Holy Trinity of instructional design. Of course, it is not ples and techniques such as the ones addressed in this spe-
always possible to realize these three elements simulta- cial issue will work fundamentally differently there. And,
neously or equally in instruction and learning, but this is on the other hand, mathematics itself has many sides. There
what I am striving for as an instructional designer. And is pure mathematics, which, in my opinion, comes very
as a researcher, the goal of my research is always to try close to disciplines such as language and logic. But there
to design and study an intervention that will achieve an is also the applied side of mathematics, for instance, when
increase in at least one of the three, but never to the detri- mathematics is used as a (modelling) tool in fields such as
ment of either of the other two. Ideally an intervention science, technology and engineering. So, when thinking
would achieve all three. I do, though, have a problem about pure mathematics, PCK for teaching mathematics is
with the (implicit) assumption behind your first question, in many respects more similar to PCK for teaching logic or
namely that mathematics is something special in this language than it is to any of the other STEM subjects. On
respect. the other hand, when thinking about teaching and learning
Before addressing this important issue of specificity, applied mathematics, then the PCK that is needed is largely
could you explain what you mean by the terms effective, the same as for engineering or applied physics. And,
efficient and enjoyable? finally, when the mathematics curriculum addresses issues
Effectiveness means that you realize the maximal possi- such as mathematics as a historical, social, and cultural
ble learning outcomes with the given resources and within phenomenon, then what is needed in terms of PCK is not
the given amount of time, whereas efficiency means that very different from what is needed in disciplines like his-
you succeed in producing the intended or required learning tory, sociology, economics, or psychology. In sum, I do not
outcomes with as few resources and little time as needed. see the rationale for claiming the uniqueness and integrity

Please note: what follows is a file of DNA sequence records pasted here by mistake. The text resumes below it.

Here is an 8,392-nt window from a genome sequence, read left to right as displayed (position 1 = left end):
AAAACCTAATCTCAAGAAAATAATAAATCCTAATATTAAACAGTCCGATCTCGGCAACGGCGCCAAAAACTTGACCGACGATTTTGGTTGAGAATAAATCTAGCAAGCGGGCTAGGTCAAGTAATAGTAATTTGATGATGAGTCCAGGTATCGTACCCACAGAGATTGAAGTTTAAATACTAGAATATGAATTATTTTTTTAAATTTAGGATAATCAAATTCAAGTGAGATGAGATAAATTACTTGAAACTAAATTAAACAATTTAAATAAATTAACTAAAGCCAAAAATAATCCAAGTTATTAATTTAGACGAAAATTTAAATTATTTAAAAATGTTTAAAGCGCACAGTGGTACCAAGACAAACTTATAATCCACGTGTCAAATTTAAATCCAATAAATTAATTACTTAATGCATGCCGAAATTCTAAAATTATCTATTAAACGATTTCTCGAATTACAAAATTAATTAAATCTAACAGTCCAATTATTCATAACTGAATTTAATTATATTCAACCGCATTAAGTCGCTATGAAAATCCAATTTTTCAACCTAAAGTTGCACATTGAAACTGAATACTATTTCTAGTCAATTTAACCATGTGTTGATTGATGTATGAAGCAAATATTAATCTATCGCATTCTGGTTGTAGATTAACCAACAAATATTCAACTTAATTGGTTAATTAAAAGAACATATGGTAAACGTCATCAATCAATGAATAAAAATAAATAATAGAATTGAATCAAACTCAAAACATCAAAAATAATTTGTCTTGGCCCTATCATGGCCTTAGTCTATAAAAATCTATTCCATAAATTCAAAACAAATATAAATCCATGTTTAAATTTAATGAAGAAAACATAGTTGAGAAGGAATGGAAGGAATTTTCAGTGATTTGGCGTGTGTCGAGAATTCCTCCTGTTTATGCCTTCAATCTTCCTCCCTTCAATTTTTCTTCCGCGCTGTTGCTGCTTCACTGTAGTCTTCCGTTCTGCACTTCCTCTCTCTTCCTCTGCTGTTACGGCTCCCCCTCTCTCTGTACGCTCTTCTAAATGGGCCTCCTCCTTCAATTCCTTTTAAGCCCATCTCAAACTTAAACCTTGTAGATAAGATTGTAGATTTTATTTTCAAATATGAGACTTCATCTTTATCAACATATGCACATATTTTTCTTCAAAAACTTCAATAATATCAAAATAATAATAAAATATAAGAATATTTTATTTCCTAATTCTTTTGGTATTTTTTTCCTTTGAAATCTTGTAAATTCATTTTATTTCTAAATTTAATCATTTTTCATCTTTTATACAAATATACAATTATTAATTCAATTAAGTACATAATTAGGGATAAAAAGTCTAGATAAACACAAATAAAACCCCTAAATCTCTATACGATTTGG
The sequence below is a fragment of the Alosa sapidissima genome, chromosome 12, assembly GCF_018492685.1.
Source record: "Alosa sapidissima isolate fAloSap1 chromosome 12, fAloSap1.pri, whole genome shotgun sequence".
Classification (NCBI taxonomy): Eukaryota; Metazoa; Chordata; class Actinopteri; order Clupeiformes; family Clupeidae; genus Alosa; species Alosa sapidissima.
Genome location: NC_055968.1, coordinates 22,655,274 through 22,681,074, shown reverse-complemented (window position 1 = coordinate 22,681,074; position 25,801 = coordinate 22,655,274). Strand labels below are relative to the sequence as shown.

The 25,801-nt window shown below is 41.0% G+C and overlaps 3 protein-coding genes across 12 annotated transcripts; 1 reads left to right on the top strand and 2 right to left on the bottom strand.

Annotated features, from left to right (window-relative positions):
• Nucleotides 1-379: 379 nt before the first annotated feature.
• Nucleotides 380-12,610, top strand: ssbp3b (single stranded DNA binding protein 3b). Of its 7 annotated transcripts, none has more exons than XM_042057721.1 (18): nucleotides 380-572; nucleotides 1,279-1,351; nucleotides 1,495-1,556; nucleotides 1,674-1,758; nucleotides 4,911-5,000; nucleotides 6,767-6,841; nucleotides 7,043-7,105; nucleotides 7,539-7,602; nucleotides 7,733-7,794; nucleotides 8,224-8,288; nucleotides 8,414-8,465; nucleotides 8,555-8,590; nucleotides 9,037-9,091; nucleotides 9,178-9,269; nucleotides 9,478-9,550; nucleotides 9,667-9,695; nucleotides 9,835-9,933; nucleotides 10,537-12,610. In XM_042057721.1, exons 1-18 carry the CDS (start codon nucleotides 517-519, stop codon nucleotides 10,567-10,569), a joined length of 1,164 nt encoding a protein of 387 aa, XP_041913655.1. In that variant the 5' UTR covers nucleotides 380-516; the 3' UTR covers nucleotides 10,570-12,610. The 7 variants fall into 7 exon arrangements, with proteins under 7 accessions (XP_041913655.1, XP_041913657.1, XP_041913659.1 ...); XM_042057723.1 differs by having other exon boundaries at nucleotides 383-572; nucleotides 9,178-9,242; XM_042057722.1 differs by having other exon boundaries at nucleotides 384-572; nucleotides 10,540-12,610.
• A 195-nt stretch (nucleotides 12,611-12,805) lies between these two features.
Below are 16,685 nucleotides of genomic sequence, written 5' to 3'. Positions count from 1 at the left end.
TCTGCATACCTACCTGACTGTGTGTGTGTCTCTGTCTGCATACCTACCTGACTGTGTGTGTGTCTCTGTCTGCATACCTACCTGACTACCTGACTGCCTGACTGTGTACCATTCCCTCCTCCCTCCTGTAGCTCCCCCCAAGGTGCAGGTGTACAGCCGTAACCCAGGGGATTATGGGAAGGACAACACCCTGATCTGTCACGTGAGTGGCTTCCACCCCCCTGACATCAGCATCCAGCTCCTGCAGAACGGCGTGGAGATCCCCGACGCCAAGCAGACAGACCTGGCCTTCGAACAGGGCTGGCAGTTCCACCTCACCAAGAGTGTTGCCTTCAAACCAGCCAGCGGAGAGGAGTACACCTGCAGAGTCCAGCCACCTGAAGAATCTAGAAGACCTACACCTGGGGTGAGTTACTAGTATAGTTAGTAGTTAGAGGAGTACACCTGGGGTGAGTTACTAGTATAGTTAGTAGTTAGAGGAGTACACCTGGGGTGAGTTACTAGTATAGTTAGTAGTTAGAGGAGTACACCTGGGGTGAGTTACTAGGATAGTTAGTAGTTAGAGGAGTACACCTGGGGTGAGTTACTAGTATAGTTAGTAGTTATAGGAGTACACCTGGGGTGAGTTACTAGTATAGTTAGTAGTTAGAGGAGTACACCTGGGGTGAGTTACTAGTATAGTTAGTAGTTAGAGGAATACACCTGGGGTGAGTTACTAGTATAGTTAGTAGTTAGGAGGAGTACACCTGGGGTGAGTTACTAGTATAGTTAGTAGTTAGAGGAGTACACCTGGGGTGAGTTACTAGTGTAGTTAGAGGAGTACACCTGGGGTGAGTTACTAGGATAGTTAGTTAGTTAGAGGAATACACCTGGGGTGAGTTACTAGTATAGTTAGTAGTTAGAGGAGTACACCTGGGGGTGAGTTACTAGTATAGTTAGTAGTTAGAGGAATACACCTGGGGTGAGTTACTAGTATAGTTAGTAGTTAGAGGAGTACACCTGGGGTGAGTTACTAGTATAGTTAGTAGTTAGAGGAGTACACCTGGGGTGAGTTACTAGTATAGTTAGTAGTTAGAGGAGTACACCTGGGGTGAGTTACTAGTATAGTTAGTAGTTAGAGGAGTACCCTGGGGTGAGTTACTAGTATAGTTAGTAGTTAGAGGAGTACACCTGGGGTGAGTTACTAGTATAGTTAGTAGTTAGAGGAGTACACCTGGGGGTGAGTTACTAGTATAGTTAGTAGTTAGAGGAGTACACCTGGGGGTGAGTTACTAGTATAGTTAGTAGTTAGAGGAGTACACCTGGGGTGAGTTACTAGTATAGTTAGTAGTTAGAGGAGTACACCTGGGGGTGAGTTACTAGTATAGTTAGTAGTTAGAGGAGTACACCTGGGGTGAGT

Making teaching and learning enjoyable is in my opinion of mathematics having its own specific and unique instruc-
also very important, particularly in view of the huge prob- tional design principles and techniques and its own PCK.
lems of demotivation and dropout in secondary and higher OK, your point is clear. In your view it may be the-
education among students and teachers. But please do not oretically unwise and practically unhelpful to think of
interpret enjoyable in a narrow or simplistic way. It abso- PCK for mathematics, but would you go as far as saying
lutely does not mean that learning at school should always that also for the teaching and learning of a specific cur-
and necessarily be pleasant and fun. Im not talking about ricular topiclets say teaching percentages or graphs
creating edutainment. Rather, it means that learning should, in mathematicsPCK is also an illusion?
in the end, be rewarding. Think of the process of becoming I have a second Holy Trinity. In that way you can
an expert. Usually the path to expertise is not very pleas- say that Im polytheistic. My second Holy Trinity deals
ant and funthink about the numerous hours of practice with what I call making a teacher into a teacher just like
or training an expert swimmer or cellist has to go through a three-star Michelin chef. A good chef must have (a)
before (s)he becomes an expertbut these efforts are, after tools, (b) techniques and (c) ingredients. OK? So, a good
all, rewarding. For instance, when the swimmer or cellist chef has a deep conceptual knowledge of his or her tools,
wins a prize or gets other kinds of recognition or apprecia- techniques and ingredients, and can make proper use of
tion for his or her expertise. these, in such a way that he or she is capable of creating
In your initial response to the first question, you said a meal thats healthy, delicious and looks good. A tool in
that you have a problem with the idea that mathematics that respect is an oven, or a pan or a knife. A technique is
is something special. What exactly do you mean by that? baking, steaming, frying, roasting and things like that. And
Do you mean that you do not expect substantially dif- you have also the ingredients, like vegetables, potatoes,
ferent results, conclusions or recommendations depend- fish, herbs, spices, etc. A chef will know that if you do spe-
ing on the subject-matter domain to which you want to cific things to a piece of meat it will make it taste like shoe
apply the instructional design principles or techniques? leather, for example, but if you do something else, it will

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There ismore variation within thanacross domains: aninterview withPaul A. Kirschner about